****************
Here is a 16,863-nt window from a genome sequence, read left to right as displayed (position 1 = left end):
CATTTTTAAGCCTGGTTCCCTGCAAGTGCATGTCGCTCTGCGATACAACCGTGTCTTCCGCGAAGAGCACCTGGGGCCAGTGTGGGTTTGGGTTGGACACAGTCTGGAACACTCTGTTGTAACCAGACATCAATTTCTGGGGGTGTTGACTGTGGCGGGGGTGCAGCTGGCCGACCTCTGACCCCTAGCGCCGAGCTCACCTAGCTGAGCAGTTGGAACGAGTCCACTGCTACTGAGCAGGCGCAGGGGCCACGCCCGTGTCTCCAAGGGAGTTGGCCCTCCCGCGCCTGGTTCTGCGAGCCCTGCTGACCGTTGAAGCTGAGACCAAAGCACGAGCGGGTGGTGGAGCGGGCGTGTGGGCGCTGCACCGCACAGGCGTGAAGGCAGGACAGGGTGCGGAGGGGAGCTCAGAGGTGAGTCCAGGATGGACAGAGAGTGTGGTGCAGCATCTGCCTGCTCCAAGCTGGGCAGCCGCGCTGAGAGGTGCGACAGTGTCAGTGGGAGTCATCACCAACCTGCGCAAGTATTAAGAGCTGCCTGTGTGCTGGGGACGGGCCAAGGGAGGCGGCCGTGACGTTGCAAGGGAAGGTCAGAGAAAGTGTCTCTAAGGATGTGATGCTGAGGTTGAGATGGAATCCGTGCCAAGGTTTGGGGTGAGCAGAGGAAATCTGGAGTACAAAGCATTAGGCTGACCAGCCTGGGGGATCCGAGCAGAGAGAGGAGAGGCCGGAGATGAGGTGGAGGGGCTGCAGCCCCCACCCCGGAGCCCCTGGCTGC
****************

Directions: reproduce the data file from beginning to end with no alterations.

Here is a 16,863-nt window from a genome sequence, read left to right as displayed (position 1 = left end):
CATTTTTAAGCCTGGTTCCCTGCAAGTGCATGTCGCTCTGCGATACAACCGTGTCTTCCGCGAAGAGCACCTGGGGCCAGTGTGGGTTTGGGTTGGACACAGTCTGGAACACTCTGTTGTAACCAGACATCAATTTCTGGGGGTGTTGACTGTGGCGGGGGTGCAGCTGGCCGACCTCTGACCCCTAGCGCCGAGCTCACCTAGCTGAGCAGTTGGAACGAGTCCACTGCTACTGAGCAGGCGCAGGGGCCACGCCCGTGTCTCCAAGGGAGTTGGCCCTCCCGCGCCTGGTTCTGCGAGCCCTGCTGACCGTTGAAGCTGAGACCAAAGCACGAGCGGGTGGTGGAGCGGGCGTGTGGGCGCTGCACCGCACAGGCGTGAAGGCAGGACAGGGTGCGGAGGGGAGCTCAGAGGTGAGTCCAGGATGGACAGAGAGTGTGGTGCAGCATCTGCCTGCTCCAAGCTGGGCAGCCGCGCTGAGAGGTGCGACAGTGTCAGTGGGAGTCATCACCAACCTGCGCAAGTATTAAGAGCTGCCTGTGTGCTGGGGACGGGCCAAGGGAGGCGGCCGTGACGTTGCAAGGGAAGGTCAGAGAAAGTGTCTCTAAGGATGTGATGCTGAGGTTGAGATGGAATCCGTGCCAAGGTTTGGGGTGAGCAGAGGAAATCTGGAGTACAAAGCATTAGGCTGACCAGCCTGGGGGATCCGAGCAGAGAGAGGAGAGGCCGGAGATGAGGTGGAGGGGCTGCAGCCCCCACCCCGGAGCCCCTGGCTGC